O’Reilly asks US court to dismiss lawsuit taken by former nurse
Businessman’s lawyers say claims by former PA ‘defy all business and common sense’
Lawyers for businessman Sir Anthony O’Reilly have asked a US court to dismiss a lawsuit taken by his former nurse and personal assistant contesting her claim that he reneged on a promise to hand over company shares or pay her full agreed salary for several years.
They said that her claim that she was entitled to a $200,000 (€143,000) annual cash salary since 2000 and a house in the Bahamas were “a very substantial and generous compensation package for an at-will nursing aide and scheduling personal assistant type position.”
Sir Anthony’s lawyers said that Ms Vidunas also claims she is entitled to a further $26 million worth of shares in US food company HJ Heinz Co and Irish oil and gas company Providence Resources, which amounts to more than 130 times her salary and 12 times the total salary paid to her over a decade.
Ms Vidunas’s claims arising from vague and legalistic allegations of oral promises, “some allegedly made as long as 16 years ago” are barred by the statute of limitations and of frauds, they said.
“It would be fundamentally unjust, and it is neither appropriate nor required, for Mr O’Reilly to be called upon to defend from overseas against such groundless and utterly implausible allegations,” they said. “The complaint should be dismissed at the outset and in its entirety.”
His lawyers have asked US District Court for the Western District of Pennsylvania that if it does not dismiss her complaint, that it compel Ms Vidunas to provide details of each alleged instance when he promised to place shares in a trust for her or when he agreed to pay her $200,000 a year.
Ms Vidunas filed her lawsuit in December saying that she became Sir Anthony’s personal nurse in 1995, monitoring his day-to-day health needs, administering medications and making arrangements for necessary healthcare supplies during many lengthy trips he regularly took for business and pleasure.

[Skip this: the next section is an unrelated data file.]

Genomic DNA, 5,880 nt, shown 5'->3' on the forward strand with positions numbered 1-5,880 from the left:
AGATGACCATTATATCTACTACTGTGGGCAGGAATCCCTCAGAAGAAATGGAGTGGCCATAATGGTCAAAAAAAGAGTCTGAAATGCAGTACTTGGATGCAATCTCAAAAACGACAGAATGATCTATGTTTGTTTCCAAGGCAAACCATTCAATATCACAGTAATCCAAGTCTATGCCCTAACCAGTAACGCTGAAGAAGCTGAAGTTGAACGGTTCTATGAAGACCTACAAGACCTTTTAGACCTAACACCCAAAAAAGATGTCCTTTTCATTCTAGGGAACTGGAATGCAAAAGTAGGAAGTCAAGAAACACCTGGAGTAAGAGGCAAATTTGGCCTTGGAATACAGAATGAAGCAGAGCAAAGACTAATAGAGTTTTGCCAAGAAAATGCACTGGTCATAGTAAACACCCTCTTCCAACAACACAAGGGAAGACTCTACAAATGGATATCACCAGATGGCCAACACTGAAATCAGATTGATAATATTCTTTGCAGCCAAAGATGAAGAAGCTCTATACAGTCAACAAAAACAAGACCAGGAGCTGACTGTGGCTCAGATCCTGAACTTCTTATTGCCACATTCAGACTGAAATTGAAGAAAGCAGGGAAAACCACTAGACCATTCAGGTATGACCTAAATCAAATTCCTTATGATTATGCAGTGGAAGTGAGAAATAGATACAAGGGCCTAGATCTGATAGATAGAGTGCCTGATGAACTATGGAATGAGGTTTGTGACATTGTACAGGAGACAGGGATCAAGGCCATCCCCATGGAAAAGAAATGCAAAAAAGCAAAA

Her role soon expanded to assisting in the planning and scheduling of Sir Anthony’s calendar and making arrangements for his frequent business and pleasure travel, on which she accompanied him.
Ms Viduna’s legal complaint claimed that she was required to perform “duties which were unsavoury” and “repugnant duties,” the details of which were not disclosed to the court.
She carried out these duties because Sir Anthony promised in September 1999 to pay her $200,000 a year and to hold thousands of company shares in trust for her benefit until her retirement.
She claimed she was paid $200,000 in 2000 but just $150,000 each year until 2007 and then $100,000 in 2008 and $47,500 in 2009 even though she performed the duties set out in an agreement between them.
Ms Vidunas claimed she was constructively discharged in or about 2011 and that Sir Anthony failed, as promised, to hand over 343,000 shares in HJ Heinz and 2.5 million shares in Providence Resources.
She alleges that he had told her he would hold the shares in trust for her until she ceased employment with him but that “to date O’Reilly has refused to turn over the account,” her complaint states.
In a personal declaration to the court signed by Sir Anthony this week, he said that Ms Vidunas provided nursing and personal assistant-type services and was last paid for services in October 2009.
She provided no services after September 2009 and they last spoke in November 2009, he said. Sir Anthony said he has not maintained a home in Pennsylvania since 2000 when he retired from Heinz.
She has alleged breach of contract and fiduciary duty and has demanded the payment of all wages due and damages equal to 25 per cent of all wages including the value of the company shares.
Ms Vidunas listed Sir Anthony’s addresses at Castlemartin Stud Farm in Kilcullen Co Kildare and Chateau des Ducs de Normandie in Bonneville-sur-Touques in France in her legal complaint.She said that he bought her a home in the Bahamas in 2005 as further compensation for her employment duties.
Sir Anthony and his family hold a 7 per cent shareholding in Independent News & Media, the publisher of The Irish Independent and The Sunday Independent.